Serious Art, Frat-guy Fun

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You’ve probably heard of Tucker Max, the 30 year old self-proclaimed “asshole” popularly known for his elaborate online stories recounting his booze and sex-fueled adventures. He sums it up: “I get excessively drunk at inappropriate times, disregard social norms, indulge every whim, ignore the consequences of my actions, mock idiots and posers, sleep with more women than is safe or reasonable, and just generally act like a raging dickhead.” Tucker Max is purportedly the reason Duke Law School dropped from 7 to 11 in the U.S. News rankings during his tenure; after reading his “Sushi Pants” story, in which he decides to buy a portable breathalyzer and match his blood alcohol content to his age, I would completely accept the claim as fact.

Described by The New York Times as “highly entertaining and grossly reprehensible,” Max’s self-titled website is largely composed of his documented escapades and receives around 1.2 million visitors a month. He’s made a career out of selling his stark frankness. And in the “truthiness” age, where it is the responsibility of the reader to discern between truth and “kinda” truth, Max’s unabashed candor is a relieving quaff of honesty (or beer) for parched throats.

Max’s stories are also ancillary to a greater literary revolution, defined by columnist Warren St. John as “fratire”: “Young men, long written off by publishers as simply uninterested in reading, are driving sales of a growing genre of books like Mr. Max’s that combine a fraternity house-style celebration of masculinity with a mocking attitude toward social convention, traditional male roles and aspirations of power and authority.” Max is often the first to admit that his work is not high brow and that his audience is composed partly of “dudes who can’t spell ‘dude’ right.” But fratire, in a grander context, represents an outlet for angst, a philosophy of expression and, surprisingly, a candid methodology that can be construed as art.

It would be credulous to simply brush this off as boys being boys. Something about this new genre sells: Only a year ago his first book “I Hope they Sell Beer in Hell” made it to No. 26 on the New York Times Bestsellers list with over 100,000 copies sold. And while many would initially conclude that women would be repulsed by Max’s stories, almost half of his readership is female, revealing his lessons as truly universal in both their repugnant and liberating appeal.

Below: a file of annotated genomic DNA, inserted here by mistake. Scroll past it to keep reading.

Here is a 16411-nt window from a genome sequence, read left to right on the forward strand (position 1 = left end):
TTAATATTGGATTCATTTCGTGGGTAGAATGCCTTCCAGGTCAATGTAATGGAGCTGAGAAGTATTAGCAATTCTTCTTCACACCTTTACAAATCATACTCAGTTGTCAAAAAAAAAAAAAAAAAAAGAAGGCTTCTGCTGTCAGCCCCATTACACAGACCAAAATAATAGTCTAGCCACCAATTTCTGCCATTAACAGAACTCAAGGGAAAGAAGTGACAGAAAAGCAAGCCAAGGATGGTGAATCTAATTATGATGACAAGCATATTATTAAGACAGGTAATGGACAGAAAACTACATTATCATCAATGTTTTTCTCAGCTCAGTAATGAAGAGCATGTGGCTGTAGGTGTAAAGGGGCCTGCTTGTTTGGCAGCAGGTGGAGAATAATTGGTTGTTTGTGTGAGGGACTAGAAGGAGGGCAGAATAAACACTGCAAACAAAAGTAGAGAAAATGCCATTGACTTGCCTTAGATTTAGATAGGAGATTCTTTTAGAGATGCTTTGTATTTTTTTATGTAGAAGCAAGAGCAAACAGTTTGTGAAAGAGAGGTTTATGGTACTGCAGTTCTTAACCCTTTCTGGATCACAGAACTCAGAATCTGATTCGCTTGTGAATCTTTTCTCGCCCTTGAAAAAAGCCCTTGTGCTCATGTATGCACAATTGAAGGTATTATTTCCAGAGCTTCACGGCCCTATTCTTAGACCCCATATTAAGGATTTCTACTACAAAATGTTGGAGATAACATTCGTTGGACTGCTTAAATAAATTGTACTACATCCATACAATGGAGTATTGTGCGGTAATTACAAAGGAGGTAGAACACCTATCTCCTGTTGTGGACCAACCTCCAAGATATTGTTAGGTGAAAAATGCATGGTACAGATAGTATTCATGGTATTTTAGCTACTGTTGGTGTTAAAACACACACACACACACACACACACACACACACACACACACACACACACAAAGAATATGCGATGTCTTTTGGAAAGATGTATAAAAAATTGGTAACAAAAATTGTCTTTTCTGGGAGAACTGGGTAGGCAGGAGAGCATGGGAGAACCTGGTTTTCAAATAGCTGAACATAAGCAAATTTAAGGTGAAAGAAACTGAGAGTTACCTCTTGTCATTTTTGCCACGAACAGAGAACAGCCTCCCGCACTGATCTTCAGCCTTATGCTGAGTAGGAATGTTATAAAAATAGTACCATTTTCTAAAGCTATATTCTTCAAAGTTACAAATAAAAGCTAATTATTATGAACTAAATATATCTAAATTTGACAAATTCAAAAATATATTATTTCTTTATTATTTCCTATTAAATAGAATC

Max provides a novel (albeit extreme) antidote to the disease of conformity endemic in today’s culture. The tales of streaking through hotels and fighting hockey mascots possess only a sophomoric appeal, but somehow, Max concurrently fights for an ideal best summed up by E. E. Cummings, “To be nobody but yourself in a world which is doing its best, night and day, to make you everybody else means to fight the hardest battle which any human being can fight; and never stop fighting.”

Max has either intentionally or unintentionally established himself as a modern role model for our generation. Once dismissed by a Chicago Sun-Times reporter as “some sort of uber-frat boy,” many judged Max’s stories as they immediately appeared. But Max defends his work: “Fratire is not about acting immature, or animosity towards women or fraternity life, or anything of these other things it is accused of being. Fratire is, at its essence, nothing more than men writing about being men in an honest and authentic way.”

Further demonstrating his dedication to this ideal, Max has spurned many publishing, television and film offers from firms who wish to alter or censor his raw message. This is why our demographic admires Max—not because he’s brash and disgusting, but because he’s unapologetically true to himself. To a generation struggling with confidence and identity amidst the overbearing machine of corporate America, Fratire provides the outlet of protest.

Max proudly assumes leadership of this antithetical movement for beer-pong beatniks clawing at the chains of societal convention. “I live my life the way that I want to and not the way others want me to,” he writes. “That’s a very appealing message to a lot of young kids. They’re bombarded with these messages of ‘This is what you’re supposed to do.’ I show that the best way to live is to be true to yourself.”

In a time of uncertainty and self-doubt, it’s reassuring to get that kind of advice, even from a self-proclaimed asshole.

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